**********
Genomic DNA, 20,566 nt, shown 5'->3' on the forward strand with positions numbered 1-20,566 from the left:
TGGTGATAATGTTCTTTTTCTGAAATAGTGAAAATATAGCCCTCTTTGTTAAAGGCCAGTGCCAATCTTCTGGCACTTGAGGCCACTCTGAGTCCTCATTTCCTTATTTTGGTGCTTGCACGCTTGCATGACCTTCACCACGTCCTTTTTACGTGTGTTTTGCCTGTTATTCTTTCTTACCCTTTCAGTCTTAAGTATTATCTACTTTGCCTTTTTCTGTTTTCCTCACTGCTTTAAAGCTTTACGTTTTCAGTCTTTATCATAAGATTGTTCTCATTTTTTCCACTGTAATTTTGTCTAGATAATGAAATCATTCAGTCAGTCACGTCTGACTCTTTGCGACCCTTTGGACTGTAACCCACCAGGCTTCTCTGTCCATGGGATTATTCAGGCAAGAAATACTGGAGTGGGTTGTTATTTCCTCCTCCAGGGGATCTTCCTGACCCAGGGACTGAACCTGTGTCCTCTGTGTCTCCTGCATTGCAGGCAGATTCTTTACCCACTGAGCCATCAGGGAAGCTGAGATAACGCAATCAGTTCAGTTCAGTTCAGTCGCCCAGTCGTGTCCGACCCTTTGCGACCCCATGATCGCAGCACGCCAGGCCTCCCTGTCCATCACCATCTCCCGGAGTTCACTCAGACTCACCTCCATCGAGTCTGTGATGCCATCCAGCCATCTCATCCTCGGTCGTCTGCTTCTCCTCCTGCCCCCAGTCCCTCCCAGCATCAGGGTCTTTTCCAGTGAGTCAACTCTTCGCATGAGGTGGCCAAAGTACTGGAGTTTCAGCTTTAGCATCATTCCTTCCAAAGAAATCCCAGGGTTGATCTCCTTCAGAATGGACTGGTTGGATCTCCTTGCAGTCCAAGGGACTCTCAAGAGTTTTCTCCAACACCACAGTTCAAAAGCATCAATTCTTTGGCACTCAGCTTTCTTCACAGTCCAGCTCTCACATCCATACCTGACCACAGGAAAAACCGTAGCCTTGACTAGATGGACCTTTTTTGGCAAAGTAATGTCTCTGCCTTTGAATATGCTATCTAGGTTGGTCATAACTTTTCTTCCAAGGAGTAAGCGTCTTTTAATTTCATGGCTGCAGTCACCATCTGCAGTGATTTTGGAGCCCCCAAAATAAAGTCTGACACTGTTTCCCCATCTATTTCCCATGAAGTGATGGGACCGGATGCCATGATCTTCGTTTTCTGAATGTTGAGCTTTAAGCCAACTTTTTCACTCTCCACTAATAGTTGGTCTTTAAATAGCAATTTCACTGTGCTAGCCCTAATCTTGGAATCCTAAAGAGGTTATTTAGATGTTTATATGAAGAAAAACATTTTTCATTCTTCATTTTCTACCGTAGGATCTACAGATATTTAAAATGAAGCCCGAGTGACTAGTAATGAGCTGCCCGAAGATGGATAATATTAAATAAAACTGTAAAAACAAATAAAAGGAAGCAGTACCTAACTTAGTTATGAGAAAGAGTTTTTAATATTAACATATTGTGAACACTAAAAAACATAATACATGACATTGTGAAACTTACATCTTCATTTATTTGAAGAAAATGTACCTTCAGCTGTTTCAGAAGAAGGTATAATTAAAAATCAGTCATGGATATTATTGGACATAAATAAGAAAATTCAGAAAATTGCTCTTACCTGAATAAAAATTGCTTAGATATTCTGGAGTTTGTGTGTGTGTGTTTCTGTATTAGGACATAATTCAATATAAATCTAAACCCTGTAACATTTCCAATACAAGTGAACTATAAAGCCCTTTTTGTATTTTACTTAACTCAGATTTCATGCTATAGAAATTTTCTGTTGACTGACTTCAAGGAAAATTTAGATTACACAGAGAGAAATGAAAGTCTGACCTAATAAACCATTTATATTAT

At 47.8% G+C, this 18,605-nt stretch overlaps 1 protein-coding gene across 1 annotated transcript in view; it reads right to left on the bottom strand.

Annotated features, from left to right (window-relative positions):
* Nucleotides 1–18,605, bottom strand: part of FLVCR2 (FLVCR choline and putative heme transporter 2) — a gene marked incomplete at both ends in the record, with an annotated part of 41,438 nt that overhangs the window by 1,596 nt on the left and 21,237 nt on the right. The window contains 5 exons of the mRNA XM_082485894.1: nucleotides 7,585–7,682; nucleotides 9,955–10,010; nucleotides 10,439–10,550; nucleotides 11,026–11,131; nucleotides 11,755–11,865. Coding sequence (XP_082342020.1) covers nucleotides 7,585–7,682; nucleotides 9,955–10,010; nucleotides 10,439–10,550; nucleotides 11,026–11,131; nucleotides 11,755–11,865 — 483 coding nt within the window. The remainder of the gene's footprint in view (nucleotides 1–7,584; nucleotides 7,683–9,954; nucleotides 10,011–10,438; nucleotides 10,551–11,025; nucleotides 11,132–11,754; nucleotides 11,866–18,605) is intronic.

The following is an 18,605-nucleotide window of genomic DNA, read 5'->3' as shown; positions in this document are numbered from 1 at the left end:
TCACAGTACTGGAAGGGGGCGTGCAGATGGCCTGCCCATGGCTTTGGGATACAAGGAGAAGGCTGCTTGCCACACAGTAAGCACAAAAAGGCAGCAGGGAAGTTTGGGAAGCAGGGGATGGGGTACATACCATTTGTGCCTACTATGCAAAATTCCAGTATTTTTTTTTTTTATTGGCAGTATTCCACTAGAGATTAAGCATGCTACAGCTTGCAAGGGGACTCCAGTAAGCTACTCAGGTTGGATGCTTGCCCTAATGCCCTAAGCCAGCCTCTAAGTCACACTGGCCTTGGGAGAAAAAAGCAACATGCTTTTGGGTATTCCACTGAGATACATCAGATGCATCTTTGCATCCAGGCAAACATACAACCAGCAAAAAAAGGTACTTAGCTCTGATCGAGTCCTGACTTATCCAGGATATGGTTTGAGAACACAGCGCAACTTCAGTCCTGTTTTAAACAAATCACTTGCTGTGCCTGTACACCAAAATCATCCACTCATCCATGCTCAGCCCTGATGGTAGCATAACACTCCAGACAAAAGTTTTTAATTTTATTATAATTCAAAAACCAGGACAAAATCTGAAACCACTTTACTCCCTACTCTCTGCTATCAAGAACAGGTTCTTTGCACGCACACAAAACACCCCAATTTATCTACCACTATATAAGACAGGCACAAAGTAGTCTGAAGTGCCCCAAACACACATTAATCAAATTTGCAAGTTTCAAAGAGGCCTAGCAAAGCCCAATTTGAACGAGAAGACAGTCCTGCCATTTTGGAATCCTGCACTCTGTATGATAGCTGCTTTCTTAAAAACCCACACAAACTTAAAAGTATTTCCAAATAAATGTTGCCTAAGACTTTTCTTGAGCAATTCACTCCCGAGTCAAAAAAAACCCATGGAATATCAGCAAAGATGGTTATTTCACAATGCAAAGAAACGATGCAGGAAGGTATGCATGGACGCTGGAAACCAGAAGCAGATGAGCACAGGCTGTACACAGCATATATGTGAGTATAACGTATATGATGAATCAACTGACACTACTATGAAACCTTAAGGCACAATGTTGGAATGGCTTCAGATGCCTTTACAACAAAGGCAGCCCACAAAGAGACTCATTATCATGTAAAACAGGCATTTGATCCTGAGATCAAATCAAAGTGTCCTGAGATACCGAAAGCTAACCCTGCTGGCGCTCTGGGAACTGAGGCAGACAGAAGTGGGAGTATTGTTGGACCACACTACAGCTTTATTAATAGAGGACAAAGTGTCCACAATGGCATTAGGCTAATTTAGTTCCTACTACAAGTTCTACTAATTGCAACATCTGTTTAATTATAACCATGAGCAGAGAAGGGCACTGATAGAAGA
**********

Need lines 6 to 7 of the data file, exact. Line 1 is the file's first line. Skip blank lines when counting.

The following is an 18,605-nucleotide window of genomic DNA, read 5'->3' as shown; positions in this document are numbered from 1 at the left end:
TCACAGTACTGGAAGGGGGCGTGCAGATGGCCTGCCCATGGCTTTGGGATACAAGGAGAAGGCTGCTTGCCACACAGTAAGCACAAAAAGGCAGCAGGGAAGTTTGGGAAGCAGGGGATGGGGTACATACCATTTGTGCCTACTATGCAAAATTCCAGTATTTTTTTTTTTTATTGGCAGTATTCCACTAGAGATTAAGCATGCTACAGCTTGCAAGGGGACTCCAGTAAGCTACTCAGGTTGGATGCTTGCCCTAATGCCCTAAGCCAGCCTCTAAGTCACACTGGCCTTGGGAGAAAAAAGCAACATGCTTTTGGGTATTCCACTGAGATACATCAGATGCATCTTTGCATCCAGGCAAACATACAACCAGCAAAAAAAGGTACTTAGCTCTGATCGAGTCCTGACTTATCCAGGATATGGTTTGAGAACACAGCGCAACTTCAGTCCTGTTTTAAACAAATCACTTGCTGTGCCTGTACACCAAAATCATCCACTCATCCATGCTCAGCCCTGATGGTAGCATAACACTCCAGACAAAAGTTTTTAATTTTATTATAATTCAAAAACCAGGACAAAATCTGAAACCACTTTACTCCCTACTCTCTGCTATCAAGAACAGGTTCTTTGCACGCACACAAAACACCCCAATTTATCTACCACTATATAAGACAGGCACAAAGTAGTCTGAAGTGCCCCAAACACACATTAATCAAATTTGCAAGTTTCAAAGAGGCCTAGCAAAGCCCAATTTGAACGAGAAGACAGTCCTGCCATTTTGGAATCCTGCACTCTGTATGATAGCTGCTTTCTTAAAAACCCACACAAACTTAAAAGTATTTCCAAATAAATGTTGCCTAAGACTTTTCTTGAGCAATTCACTCCCGAGTCAAAAAAAACCCATGGAATATCAGCAAAGATGGTTATTTCACAATGCAAAGAAACGATGCAGGAAGGTATGCATGGACGCTGGAAACCAGAAGCAGATGAGCACAGGCTGTACACAGCATATATGTGAGTATAACGTATATGATGAATCAACTGACACTACTATGAAACCTTAAGGCACAATGTTGGAATGGCTTCAGATGCCTTTACAACAAAGGCAGCCCACAAAGAGACTCATTATCATGTAAAACAGGCATTTGATCCTGAGATCAAATCAAAGTGTCCTGAGATACCGAAAGCTAACCCTGCTGGCGCTCTGGGAACTGAGGCAGACAGAAGTGGGAGTATTGTTGGACCACACTACAGCTTTATTAATAGAGGACAAAGTGTCCACAATGGCATTAGGCTAATTTAGTTCCTACTACAAGTTCTACTAATTGCAACATCTGTTTAATTATAACCATGAGCAGAGAAGGGCACTGATAGAAGA